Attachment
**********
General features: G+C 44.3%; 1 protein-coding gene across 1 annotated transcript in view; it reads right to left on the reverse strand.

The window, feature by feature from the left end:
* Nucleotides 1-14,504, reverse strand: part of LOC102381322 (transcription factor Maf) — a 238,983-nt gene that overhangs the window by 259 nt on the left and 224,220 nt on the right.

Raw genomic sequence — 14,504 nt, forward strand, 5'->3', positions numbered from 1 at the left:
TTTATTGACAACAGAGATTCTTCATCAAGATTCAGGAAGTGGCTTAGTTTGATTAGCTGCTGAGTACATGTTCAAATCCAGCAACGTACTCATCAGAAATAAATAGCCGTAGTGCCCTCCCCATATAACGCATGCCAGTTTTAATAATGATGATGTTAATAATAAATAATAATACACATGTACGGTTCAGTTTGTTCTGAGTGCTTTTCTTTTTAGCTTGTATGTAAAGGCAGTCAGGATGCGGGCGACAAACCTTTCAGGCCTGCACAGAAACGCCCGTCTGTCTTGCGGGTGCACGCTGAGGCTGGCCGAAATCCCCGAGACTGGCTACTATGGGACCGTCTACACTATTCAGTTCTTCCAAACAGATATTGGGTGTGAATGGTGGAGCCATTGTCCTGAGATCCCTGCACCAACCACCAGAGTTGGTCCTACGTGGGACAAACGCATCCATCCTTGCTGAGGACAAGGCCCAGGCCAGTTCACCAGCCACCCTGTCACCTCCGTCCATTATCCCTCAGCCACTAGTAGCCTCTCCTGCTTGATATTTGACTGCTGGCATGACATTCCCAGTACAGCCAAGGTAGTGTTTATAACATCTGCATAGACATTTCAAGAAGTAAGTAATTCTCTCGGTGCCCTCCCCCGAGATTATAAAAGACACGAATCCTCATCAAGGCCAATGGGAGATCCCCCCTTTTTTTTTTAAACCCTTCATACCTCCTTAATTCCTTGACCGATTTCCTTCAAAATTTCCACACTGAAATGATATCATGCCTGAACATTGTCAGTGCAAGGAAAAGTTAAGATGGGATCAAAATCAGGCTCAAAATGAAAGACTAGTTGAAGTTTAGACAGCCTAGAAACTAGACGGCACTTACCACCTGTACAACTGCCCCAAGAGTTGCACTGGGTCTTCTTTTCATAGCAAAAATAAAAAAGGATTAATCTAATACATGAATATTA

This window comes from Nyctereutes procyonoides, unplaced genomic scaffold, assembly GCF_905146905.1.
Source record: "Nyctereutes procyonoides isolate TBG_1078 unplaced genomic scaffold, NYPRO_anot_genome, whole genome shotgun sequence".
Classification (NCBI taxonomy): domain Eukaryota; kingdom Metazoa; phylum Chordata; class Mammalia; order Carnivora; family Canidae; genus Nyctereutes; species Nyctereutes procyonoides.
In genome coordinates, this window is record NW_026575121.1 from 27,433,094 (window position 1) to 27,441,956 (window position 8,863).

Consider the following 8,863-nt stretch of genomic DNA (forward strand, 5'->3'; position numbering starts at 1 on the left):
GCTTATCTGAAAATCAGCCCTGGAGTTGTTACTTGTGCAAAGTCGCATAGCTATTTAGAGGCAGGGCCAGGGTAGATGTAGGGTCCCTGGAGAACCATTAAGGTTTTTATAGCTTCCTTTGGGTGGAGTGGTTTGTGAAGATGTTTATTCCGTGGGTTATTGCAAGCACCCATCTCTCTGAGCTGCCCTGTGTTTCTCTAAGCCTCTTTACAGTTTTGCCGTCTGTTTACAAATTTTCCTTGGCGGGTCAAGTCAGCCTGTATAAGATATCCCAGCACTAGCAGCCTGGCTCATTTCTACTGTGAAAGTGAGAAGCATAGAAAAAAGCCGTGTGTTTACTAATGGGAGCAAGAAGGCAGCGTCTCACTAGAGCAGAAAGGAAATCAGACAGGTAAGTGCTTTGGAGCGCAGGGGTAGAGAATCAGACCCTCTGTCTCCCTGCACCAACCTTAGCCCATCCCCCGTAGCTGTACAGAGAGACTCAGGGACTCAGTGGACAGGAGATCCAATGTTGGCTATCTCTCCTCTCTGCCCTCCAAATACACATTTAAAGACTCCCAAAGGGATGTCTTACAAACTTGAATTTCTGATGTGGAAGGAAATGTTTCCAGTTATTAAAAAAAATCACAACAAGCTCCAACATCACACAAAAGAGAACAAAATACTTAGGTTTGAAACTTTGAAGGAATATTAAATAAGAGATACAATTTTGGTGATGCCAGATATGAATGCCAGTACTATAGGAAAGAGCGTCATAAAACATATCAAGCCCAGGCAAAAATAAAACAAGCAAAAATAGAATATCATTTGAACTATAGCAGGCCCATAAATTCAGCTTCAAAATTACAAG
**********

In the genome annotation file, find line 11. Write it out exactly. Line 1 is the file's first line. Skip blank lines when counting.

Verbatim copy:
GCTTATCTGAAAATCAGCCCTGGAGTTGTTACTTGTGCAAAGTCGCATAGCTATTTAGAGGCAGGGCCAGGGTAGATGTAGGGTCCCTGGAGAACCATTAAGGTTTTTATAGCTTCCTTTGGGTGGAGTGGTTTGTGAAGATGTTTATTCCGTGGGTTATTGCAAGCACCCATCTCTCTGAGCTGCCCTGTGTTTCTCTAAGCCTCTTTACAGTTTTGCCGTCTGTTTACAAATTTTCCTTGGCGGGTCAAGTCAGCCTGTATAAGATATCCCAGCACTAGCAGCCTGGCTCATTTCTACTGTGAAAGTGAGAAGCATAGAAAAAAGCCGTGTGTTTACTAATGGGAGCAAGAAGGCAGCGTCTCACTAGAGCAGAAAGGAAATCAGACAGGTAAGTGCTTTGGAGCGCAGGGGTAGAGAATCAGACCCTCTGTCTCCCTGCACCAACCTTAGCCCATCCCCCGTAGCTGTACAGAGAGACTCAGGGACTCAGTGGACAGGAGATCCAATGTTGGCTATCTCTCCTCTCTGCCCTCCAAATACACATTTAAAGACTCCCAAAGGGATGTCTTACAAACTTGAATTTCTGATGTGGAAGGAAATGTTTCCAGTTATTAAAAAAAATCACAACAAGCTCCAACATCACACAAAAGAGAACAAAATACTTAGGTTTGAAACTTTGAAGGAATATTAAATAAGAGATACAATTTTGGTGATGCCAGATATGAATGCCAGTACTATAGGAAAGAGCGTCATAAAACATATCAAGCCCAGGCAAAAATAAAACAAGCAAAAATAGAATATCATTTGAACTATAGCAGGCCCATAAATTCAGCTTCAAAATTACAAG